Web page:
Launch Slideshow

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Repairing the Mechanic Shortage

Repairing the Mechanic Shortage

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    Felix Aguirre has been a mechanic at Ozinga Bros. in Chicago for nine years.

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    Attendees will visit more than 550 exhibitors at The Work Truck Show in Indianapolis, March 6-8.

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    Jerry Sutton, a mechanic at Ozinga Bros. in Chicago, performs maintenance on a ready-mix truck.

A concrete producer can have the most efficient, fastest batch plant, the most cutting-edge mix design, the highest-quality ingredients, and the sharpest quality control personnel in the industry. But it's all for naught if the ready-mix truck breaks down and a helpless driver cannot deliver his load of concrete to the customer at the jobsite.

Telling a customer who expected the concrete to arrive on time that a ready-mix truck breakdown prevented the delivery is not an excuse.

Keeping ready-mix trucks running smoothly and efficiently is something any concrete producer may take for granted. But where do you turn to fix and maintain your trucks if your best mechanic just quit and took a job with the producer on the other side of town?

Finding and retaining quality mechanics can be a pressing issue for concrete producers, just as it is for other heavy industries. Unfortunately, help is not on the way, as young people continue to be attracted to cleaner, higher-tech industries that require less heavy lifting and more comfortable working environments.

“There is so much societal pressure to get your college degree, go into electronics, and become a computer guy, that people view dirty jobs as less desirable,” says Bob Johnson, fleet relations director at the National Truck Equipment Association (NTEA). “It's a common problem. The supply of really qualified truck mechanics is limited.”

Richard DeBoer, executive vice president of Chicago-based Ozinga Bros., agrees such positions do not carry the respect they should. “There is a need for skilled people in all trades,” he says. “Our society does not promote the hands-on skills that are required. The real-life issues we face in the trades are not glamorized or publicized, but they are very skilled and good-paying jobs.”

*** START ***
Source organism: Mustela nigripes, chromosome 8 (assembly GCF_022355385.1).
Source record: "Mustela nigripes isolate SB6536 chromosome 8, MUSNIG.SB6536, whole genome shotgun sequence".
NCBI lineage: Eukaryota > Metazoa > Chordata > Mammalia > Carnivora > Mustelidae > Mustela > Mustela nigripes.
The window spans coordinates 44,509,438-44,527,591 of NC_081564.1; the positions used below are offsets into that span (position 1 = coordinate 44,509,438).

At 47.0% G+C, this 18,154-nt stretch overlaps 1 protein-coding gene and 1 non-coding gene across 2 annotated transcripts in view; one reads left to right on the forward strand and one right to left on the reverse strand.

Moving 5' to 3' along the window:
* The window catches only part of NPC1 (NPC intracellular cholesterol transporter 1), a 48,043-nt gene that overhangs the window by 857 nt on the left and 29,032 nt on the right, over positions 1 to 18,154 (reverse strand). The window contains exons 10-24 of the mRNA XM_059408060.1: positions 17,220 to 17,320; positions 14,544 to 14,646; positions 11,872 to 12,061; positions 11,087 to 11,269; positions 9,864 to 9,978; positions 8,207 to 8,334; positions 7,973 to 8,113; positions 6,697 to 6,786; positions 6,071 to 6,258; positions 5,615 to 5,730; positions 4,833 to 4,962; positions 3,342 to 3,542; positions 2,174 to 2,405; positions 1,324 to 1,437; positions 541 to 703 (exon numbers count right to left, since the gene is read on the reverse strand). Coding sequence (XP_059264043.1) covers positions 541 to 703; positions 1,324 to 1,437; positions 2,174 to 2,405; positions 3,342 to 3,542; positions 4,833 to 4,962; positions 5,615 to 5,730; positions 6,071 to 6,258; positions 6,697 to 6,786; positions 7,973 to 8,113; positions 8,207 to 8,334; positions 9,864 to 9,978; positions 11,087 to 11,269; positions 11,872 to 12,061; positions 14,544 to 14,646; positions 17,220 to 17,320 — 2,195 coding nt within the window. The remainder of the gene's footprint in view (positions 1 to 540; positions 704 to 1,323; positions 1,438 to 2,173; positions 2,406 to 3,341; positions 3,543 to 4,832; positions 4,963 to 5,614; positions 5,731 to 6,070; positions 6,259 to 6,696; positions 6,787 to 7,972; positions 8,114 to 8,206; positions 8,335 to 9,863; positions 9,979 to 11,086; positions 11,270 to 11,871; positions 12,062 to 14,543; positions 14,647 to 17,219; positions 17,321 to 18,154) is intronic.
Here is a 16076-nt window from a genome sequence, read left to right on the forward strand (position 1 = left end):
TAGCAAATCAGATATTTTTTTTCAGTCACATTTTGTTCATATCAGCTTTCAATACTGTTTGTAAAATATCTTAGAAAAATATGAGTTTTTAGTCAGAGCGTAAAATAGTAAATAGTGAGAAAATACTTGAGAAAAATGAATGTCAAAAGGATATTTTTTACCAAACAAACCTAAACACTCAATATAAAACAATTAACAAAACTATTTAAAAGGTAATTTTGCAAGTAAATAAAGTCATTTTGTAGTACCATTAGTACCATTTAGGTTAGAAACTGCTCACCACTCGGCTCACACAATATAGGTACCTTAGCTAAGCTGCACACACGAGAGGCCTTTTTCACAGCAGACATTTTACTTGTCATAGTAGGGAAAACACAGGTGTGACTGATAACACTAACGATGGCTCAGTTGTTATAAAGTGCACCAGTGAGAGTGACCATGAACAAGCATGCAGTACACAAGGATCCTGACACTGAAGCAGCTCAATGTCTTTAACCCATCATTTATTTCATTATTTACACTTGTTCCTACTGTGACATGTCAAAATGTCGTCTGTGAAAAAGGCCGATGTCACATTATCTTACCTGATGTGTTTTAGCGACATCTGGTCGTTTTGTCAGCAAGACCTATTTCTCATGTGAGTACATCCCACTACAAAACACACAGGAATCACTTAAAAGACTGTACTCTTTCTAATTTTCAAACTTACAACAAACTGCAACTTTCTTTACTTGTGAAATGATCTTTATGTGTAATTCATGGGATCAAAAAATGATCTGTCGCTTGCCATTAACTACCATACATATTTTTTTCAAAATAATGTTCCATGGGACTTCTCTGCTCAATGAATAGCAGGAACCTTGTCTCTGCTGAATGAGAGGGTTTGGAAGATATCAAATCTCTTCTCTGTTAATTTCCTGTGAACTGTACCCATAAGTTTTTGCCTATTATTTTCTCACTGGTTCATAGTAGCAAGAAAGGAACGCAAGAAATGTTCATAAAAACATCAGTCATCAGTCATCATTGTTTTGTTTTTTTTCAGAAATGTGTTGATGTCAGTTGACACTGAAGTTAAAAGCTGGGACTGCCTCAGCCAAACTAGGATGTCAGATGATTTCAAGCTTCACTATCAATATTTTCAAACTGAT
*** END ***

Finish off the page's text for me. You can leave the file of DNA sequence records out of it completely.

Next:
Ozinga has not experienced a mechanic shortage recently. But Johnson says shortages are being felt in many industries. Even for those young people who are interested in mechanics, their training is often limited to automobiles and light trucks. This is true at the vocational, high school, and college levels.

Another problem: Increasing regulations are making trucks more complex. There have been three rounds of updated diesel transmission standards in the last 10 years, including electronic computer controls and particulate emissions systems. Mechanics must become familiar with more complex systems on larger vehicles.

Shortages vary by region. “If you're in an area where there is an established medium- to heavy-duty truck industry that is still in economic recession, then there is probably an available supply of mechanics,” Johnson says. “If you are in an area where the economy is better, the companies that are willing to pay top dollar will get the mechanics.”

A seller's market

Producers have two choices to attract mechanics. “One is to pay above-scale, which is often economically disadvantageous,” Johnson says. “The other is to offer premium working conditions. Have good shops, the right tools, and the right equipment. Offer the best available scheduling. Give them some reason to pick you over somebody else. It's a seller's market right now.”

Little things matter. Keep a clean shop floor that is not covered with dirt and mud. Keep the temperature comfortable so your mechanics don't freeze during the winter. Provide good lighting. Don't have them chasing around town looking for parts or doing odd jobs. “They may be willing to accept a little less money to work in a nice clean shop, rather than in mud and freezing temperatures,” Johnson says. “The better the working conditions, the more likely you are to keep them.”

The more progressive companies pay their mechanics a tool stipend, in addition to their salaries. For example, a company puts money in a special account and a mechanic will select tools from a Snap-on representative who serves the mechanic's location. Snap-on bills the company, and the company pays the bill through the mechanic's special tools account.

He also suggests offering your current mechanics or other employees finder's fee bonuses to recommend qualified mechanics as new employees. After a probation period, the employee receives a bonus if the new employee is still on the job.

Mechanics, like workers in other trades, want to stay up-to-date on the latest innovations and technology. Local dealers of major manufacturers, such as Kenworth, Peterbilt, Freightliner, and International, sometimes offer classes for mechanics. “Pay to get them into a class,” Johnson urges.

Ozinga has had employees participate in apprenticeship programs. Mechanics must develop specialties to work on ready-mix trucks, such as a knowledge of hydraulics for reparing and maintaining mixer drums. “There are some things you wouldn't get in a normal trade school,” DeBoer says.